The costumes for the Munsters were based on the classic monsters of Universal Studios of the 30’s and 40’s and the costume designer on the show was Vincent Dee. Lilys look was designed to contrast Morticias slinky black dress and raven hair. Her long black hair had two streaks of white, reminiscent of Elsa Lanchesters hair in the Bride of Frankenstein, which makes sense as her husband in the show, Herman Munster was based on Frankenstein’s Monster. Her dress was a white flowing dress with black trim. Distinctly different from that of Vampira or Morticia, and a lot more like Luna’s bat winged dress from Mark of the Vampire, 1935.
In the 1980’s horror was as popular as ever,
so a new horror hostess was needed
to present b-boobies….I mean, b-movies…to the MTV Generation.
No 5. Cassandra Peterson as Elvira
The year was 1981. Producers for KHJ-TV television in Los Angeles had an idea to bring back The Vampira Show and approached Maila Nurmi to reprise the role for contemporary audiences. But negotiations broke down and so they decided to go with comedic actress and dancer, Cassandra Peterson. Cassandra was not allowed to use the name “Vampira” for the show as Vampira had the rights, so Cassandra adopted the moniker of “Elvira”.
Much like the original Vampira, Maila Nurmi, Peterson developed her own character. She originally had the idea to look like Sharon Tate in the 1967 film the Fearless Vampire Killers directed by Roman Polanski– a flowing dress with long red hair and big dark eyes. However, goth was huge in the ‘80s and the producers wanted her in all black. So her friend Robert came up with a beehive hairstyle which they called the “knowledge bump” which was based on the hairstyles of the 60’s girl band The Ronettes.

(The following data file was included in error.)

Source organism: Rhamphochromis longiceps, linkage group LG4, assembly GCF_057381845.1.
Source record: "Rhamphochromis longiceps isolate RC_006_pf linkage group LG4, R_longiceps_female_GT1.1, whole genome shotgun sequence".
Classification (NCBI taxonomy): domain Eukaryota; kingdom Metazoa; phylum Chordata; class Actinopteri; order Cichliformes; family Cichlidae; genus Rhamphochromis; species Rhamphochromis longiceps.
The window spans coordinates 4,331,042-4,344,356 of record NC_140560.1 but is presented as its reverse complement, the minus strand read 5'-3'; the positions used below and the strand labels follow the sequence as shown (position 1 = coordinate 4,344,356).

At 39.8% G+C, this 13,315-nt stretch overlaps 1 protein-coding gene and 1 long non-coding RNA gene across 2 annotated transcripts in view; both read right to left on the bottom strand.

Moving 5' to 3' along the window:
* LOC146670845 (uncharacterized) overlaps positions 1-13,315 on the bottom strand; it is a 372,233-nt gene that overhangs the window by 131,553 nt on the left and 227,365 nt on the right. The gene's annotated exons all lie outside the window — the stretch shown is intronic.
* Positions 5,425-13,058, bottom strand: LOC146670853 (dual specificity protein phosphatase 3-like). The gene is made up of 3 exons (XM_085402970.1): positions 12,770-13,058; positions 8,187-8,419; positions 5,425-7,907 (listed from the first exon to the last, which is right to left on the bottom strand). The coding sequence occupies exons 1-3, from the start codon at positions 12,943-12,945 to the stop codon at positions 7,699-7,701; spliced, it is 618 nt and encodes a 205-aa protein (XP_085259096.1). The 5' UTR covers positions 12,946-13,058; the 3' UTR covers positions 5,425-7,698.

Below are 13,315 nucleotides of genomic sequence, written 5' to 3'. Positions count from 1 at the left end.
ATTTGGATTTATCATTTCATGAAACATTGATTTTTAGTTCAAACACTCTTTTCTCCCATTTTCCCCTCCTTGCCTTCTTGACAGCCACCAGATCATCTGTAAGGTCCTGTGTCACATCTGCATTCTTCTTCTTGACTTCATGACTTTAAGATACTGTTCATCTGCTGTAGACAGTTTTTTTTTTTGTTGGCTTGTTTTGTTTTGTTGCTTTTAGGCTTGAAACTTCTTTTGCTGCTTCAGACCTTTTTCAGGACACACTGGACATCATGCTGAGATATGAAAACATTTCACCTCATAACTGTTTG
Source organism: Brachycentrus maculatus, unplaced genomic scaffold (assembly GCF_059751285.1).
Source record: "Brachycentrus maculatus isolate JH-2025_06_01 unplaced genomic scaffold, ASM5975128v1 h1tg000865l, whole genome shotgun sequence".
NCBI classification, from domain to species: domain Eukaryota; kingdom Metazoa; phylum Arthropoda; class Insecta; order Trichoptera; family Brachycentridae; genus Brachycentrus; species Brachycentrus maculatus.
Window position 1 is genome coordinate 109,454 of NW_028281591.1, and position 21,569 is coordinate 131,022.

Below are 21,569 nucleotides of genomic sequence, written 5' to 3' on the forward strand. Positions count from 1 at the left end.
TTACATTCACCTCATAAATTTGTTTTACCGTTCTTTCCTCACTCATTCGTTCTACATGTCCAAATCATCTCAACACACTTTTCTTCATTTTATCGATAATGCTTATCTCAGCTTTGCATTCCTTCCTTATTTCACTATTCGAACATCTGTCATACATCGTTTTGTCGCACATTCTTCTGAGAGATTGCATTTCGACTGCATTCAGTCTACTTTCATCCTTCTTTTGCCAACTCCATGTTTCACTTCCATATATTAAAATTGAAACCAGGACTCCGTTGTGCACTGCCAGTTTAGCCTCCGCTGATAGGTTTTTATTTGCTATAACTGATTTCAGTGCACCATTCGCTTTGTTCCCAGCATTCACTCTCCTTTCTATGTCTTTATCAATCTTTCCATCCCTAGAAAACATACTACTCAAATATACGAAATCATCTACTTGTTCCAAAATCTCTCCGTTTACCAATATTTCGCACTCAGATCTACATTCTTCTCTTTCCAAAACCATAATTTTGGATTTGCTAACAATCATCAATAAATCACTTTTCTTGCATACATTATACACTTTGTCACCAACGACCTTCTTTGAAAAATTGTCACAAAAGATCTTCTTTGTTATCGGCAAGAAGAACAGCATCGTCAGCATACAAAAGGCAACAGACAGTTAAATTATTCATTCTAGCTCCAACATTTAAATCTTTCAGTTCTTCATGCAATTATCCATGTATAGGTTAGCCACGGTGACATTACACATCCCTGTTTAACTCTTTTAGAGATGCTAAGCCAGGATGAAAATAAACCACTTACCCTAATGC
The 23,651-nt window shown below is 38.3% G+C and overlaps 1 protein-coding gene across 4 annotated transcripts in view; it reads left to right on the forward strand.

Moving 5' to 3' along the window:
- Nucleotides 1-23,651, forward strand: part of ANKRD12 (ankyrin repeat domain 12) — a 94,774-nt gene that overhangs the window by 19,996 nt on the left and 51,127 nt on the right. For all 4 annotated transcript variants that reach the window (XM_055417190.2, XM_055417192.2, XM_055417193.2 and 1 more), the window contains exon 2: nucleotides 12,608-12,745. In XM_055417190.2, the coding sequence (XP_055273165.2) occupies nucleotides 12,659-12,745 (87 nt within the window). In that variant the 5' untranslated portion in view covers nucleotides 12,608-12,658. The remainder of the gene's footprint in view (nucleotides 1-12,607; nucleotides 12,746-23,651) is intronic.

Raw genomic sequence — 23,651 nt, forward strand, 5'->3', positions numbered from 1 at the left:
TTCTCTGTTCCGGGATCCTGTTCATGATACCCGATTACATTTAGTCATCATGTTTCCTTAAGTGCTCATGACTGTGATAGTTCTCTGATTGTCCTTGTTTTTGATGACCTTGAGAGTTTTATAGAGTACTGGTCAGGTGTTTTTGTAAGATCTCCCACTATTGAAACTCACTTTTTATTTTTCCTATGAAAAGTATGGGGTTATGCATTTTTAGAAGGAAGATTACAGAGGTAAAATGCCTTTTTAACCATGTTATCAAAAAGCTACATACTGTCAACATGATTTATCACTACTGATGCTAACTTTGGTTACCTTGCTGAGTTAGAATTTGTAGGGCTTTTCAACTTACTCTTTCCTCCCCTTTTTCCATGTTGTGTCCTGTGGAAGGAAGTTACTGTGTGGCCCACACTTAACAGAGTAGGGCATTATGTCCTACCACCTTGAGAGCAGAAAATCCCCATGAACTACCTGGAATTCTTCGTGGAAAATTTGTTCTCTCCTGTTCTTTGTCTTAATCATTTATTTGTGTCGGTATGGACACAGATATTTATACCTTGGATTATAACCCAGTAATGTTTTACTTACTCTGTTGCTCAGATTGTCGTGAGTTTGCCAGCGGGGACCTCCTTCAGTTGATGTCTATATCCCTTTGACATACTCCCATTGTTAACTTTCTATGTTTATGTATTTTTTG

When it came to sex appeal, Elvira really upped the ante! Her hair was much higher, her neckline much lower and her impossibly tight dress slit right-up-to-the – well, let’s say it did little to hide her modesty. She had been a member of the Groundlings Comedy Theater, so she infused a lot of campy humour into her character. She adopted a tongue-in-cheek “valley girl” persona full of hilarious sexual innuendos, which fit in perfectly with the MTV generation of the time. Elvira became a Pop culture phenomenon, and rightly so.
There may not be a horror convention out there where these ladies haven’t influenced the costumes of attendees and cos-players, and there is not a sexy Halloween party goer today who’s costume can’t be traced back to this iconic look. I think it is amazing that such an iconic look can continue to appeal to generations of audiences. It can be sexy, sophisticated, glamorous and also fun! Whether they played single women or mothers and wives each of these women portrayed empowered, no nonsense women, who owned their look. And that look is Drop.Dead.Gorgeous.
1935 – Carroll Borland defines the Gothtastic Mistress look as “Luna” in Mark of the Vampire
1954 – Maila Nurmi reinvents the sexy gothic look for herself and TV Horror Host icon as “Vampira” in The Vampira Show
1964 – Carolyn Jones brings to the screens a most charming and cultured lady of the dark as “Morticia” in The Addams Family
1964 – Yvonne DeCarlo delights audiences with a combined vampire/bride of Frankenstein look As “Lily Munster” in the Munsters
1981 – Cassandra Peterson combines campy humour and bodacious sex appeal to become a gothic pop culture icon of the 1980’s in Elvira’ Movie Macabre
1983 – Carolyn Jones passes away at age 53
1994 – Carroll Borland passes away at age 80
2007 – Yvonne DeCarlo passes away at age 85
2008- Maila Nurmi passes away at age 86